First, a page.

By Steve Weinstein
By Devon Maloney
By Tessa Stuart
By Alison Flowers
By Albert Samaha
By Jesse Jarnow
By Eric Tsetsi
By Raillan Brooks
FOR MARTHA ROSLER, THE GOAL HAS ALWAYS BEEN TO MOVE
consciousness forward, in art and in life. One early moment of realization came during graduate school, when Rosler asked herself, and a professor, "Why am I painting?" He said, "Because that's what you used to do." It's now been 30-odd years since Rosler decided she might be an abstract painter in another lifetime, but not this one. She had things to say. She opted for mediums more suited to those messages and harder to commodify: installations, photography, video, performance, texts. She became "postmodern" before it was the buzzword du jour, questioning every system, questioning herself, and deconstructing everyday life as it became ever more canned and corporate.
Rosler's work is all about looking beyond the surfaces of what she calls (in one of her videos) the "prepared world, one already interpreted for us." Her current retrospective, split between the New Museum of Contemporary Art and the International Center of Photography, takes on everything from the crisis in homelessness to the politics of the evening meal. She doesn't just ask questions; she looks for answers, and there's a great deal of data on display along with the imagery. Those who spend some time with "Martha Rosler: Positions in the Life World" will probably have their perception of, say, the evening news, the home commute, or a favorite cookbook forever altered.
ROSLER GREW UP IN CROWN HEIGHTS, BROOKLYN. DESPITE THE FACT THAT her parents were "allergic to politics," she'd already published a poem in her yeshiva newsletter in support of the civil rights movement by the time she was 11 or 12. "I say it's the ethics of my religious background that brought me to politics. And the arguments [for civil rights] were so rational." She followed the classic path, from civil rights to the antiwar movement to feminism.
Her early photomontages, begun before she quit painting, supported her political ideas. Some of the images in the "Body Beautiful, or Beauty Knows No Pain" seriesads altered to expose how women are used as commoditiesactually predate the feminist movement by a couple of years. In the "Bringing the War Home" series, Rosler melded images of maimed and anguished Vietnamese with pictures of upscale suburban homes and set grisly war scenes outside the picture windows. These montages were intended for dissemination through underground newspapers. "That stuff was never meant to be in the art world, as long as the war was on," says Rosler, "because that would have been obscene."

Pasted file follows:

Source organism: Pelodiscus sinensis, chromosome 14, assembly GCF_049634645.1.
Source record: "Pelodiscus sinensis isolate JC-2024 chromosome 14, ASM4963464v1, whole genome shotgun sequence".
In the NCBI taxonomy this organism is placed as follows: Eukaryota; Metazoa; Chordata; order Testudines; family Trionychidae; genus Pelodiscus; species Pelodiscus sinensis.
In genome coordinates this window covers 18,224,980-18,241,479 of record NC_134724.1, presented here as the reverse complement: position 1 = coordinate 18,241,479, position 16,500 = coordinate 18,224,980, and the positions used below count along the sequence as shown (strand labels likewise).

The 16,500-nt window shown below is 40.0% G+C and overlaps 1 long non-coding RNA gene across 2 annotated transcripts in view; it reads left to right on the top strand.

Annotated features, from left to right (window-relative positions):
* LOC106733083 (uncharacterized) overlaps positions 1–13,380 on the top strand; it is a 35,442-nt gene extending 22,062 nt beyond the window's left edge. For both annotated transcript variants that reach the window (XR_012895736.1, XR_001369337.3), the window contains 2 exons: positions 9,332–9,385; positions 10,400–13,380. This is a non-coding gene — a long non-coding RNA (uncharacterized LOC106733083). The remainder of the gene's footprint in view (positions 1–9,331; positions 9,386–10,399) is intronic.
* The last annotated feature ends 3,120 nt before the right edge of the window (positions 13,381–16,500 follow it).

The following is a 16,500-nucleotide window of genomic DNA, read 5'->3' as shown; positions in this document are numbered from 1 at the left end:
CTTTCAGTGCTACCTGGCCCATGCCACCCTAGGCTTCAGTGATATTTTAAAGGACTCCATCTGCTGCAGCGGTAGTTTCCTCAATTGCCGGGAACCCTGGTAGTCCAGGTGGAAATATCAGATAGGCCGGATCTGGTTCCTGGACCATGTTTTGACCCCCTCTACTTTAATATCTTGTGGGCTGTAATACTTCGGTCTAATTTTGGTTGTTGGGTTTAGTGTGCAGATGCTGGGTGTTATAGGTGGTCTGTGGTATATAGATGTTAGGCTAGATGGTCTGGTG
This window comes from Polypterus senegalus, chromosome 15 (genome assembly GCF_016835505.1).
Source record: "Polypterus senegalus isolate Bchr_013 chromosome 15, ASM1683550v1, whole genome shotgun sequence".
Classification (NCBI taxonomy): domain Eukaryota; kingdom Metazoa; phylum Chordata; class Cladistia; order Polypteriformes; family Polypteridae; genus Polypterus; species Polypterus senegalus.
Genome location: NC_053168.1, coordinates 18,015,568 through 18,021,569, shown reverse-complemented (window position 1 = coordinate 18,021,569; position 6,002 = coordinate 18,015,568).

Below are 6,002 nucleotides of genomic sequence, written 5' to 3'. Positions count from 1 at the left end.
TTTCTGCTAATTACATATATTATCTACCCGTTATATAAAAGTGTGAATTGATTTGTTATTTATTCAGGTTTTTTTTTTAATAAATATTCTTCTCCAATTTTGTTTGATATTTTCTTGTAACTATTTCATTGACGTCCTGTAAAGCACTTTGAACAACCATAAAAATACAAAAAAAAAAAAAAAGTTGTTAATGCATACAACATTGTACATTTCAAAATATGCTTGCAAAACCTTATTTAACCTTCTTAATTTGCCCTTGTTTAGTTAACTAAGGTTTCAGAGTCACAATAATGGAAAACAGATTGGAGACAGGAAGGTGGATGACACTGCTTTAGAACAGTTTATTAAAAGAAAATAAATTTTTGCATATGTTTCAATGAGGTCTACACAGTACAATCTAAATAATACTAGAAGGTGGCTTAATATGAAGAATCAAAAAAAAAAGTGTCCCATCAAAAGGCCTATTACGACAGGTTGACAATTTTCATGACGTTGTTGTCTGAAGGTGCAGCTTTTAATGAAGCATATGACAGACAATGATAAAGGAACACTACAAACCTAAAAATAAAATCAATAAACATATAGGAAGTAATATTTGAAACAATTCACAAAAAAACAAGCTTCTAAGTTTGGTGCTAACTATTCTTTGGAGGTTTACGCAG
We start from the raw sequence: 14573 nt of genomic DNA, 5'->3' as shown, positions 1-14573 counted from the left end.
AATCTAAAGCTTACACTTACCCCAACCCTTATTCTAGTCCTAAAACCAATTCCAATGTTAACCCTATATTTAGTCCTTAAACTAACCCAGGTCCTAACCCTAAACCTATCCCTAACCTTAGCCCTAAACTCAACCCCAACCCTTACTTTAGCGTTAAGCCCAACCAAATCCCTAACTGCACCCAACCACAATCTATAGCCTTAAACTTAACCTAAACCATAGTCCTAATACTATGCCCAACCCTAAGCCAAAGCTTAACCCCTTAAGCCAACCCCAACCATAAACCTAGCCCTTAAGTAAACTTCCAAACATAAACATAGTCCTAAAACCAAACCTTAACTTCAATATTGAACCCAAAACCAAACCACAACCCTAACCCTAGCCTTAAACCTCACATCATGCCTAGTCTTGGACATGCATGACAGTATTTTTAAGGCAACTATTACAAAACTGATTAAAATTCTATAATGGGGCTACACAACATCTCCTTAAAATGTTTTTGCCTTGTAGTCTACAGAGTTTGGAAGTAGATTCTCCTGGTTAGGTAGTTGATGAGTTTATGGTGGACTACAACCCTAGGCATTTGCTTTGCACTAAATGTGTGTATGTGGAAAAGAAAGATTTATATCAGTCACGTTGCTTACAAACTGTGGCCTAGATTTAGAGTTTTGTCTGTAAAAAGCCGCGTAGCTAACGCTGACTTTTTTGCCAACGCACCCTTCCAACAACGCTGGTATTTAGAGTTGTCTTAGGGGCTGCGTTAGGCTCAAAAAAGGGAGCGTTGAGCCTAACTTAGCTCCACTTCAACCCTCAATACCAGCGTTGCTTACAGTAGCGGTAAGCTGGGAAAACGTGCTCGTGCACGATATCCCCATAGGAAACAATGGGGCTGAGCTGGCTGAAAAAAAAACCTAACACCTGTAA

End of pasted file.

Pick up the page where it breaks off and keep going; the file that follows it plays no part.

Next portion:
Rosler likes "to join together the things that appear unrelated and asunder." Like the connection between "us" and "them" in "Bringing the War Home." But often the connections are less obvious. A videotape called "Domination and the Everyday" asks viewers to make a connection between images of Chilean dictator Augusto Pinochet, family snapshots, and magazine ads; a dual soundtrack of Rosler talking with her young son and art dealer Irving Blum discussing '60s painters; and, not least, a crawl text about the controlling class: Pinochet telling his people "You can be replaced," while we in the U.S., "sleeping and dreaming" in the "already prepared world," don't need a Pinochet. The text warns that "until we take control we will always be owned by the culture that imagines us to be replaceable." Like real life, this is information overload. But the crawl text repeats, and some of the warning text slips through the distractions.
Ideally, Rosler would like to move people toward political action. "If I actually believed in toto that we're 'sleeping and dreaming,' I would have to shut up shop. Not much could be done."
"Fascination With the (Game of the) Exploding (Historical) Hollow Leg" is a large installation at the New Museum about the escalation of Cold War tension during the Reagan years. Originally created in a Colorado gallery in 1983, "Fascination" looks like a war room, or perhaps that's an antiwar room, its walls covered with political posters, maps, and all kinds of data on nuclear proliferation. (Colorado is home to significant parts of America's war machine.) This is one of the more didactic pieces in the show, but then bomb culture deserves a kind of sledgehammer approach.
Rosler did not join a commercial gallery until 1993, when the decline in nonprofit art spaces threatened to make her not just marginal but invisible. She still regards it as part of her work to critique the system and every form she herself uses. She describes one of her best-known works, "The Bowery in two inadequate descriptive systems," as "a critique of liberal humanist documentary." Made in the mid '70s, when the word Bowery seemed to attach itself automatically to bum, the piece is a grid of black-and-white photos of Bowery storefronts, barred doors, and empty Thunderbird bottles, plus text panels of 170 words associated with drinking: blotto, snozzled, stinko, and so on. There are no people in the pictures.
Rosler is not "against" documentaryshe teaches its history at Rutgersbut she regards it as a practice that needs rethinking. She does not like "victim photography." As she once put it, "Just going out to assemble a collection of street trophies about this or that running social sore can't be effective, and never was."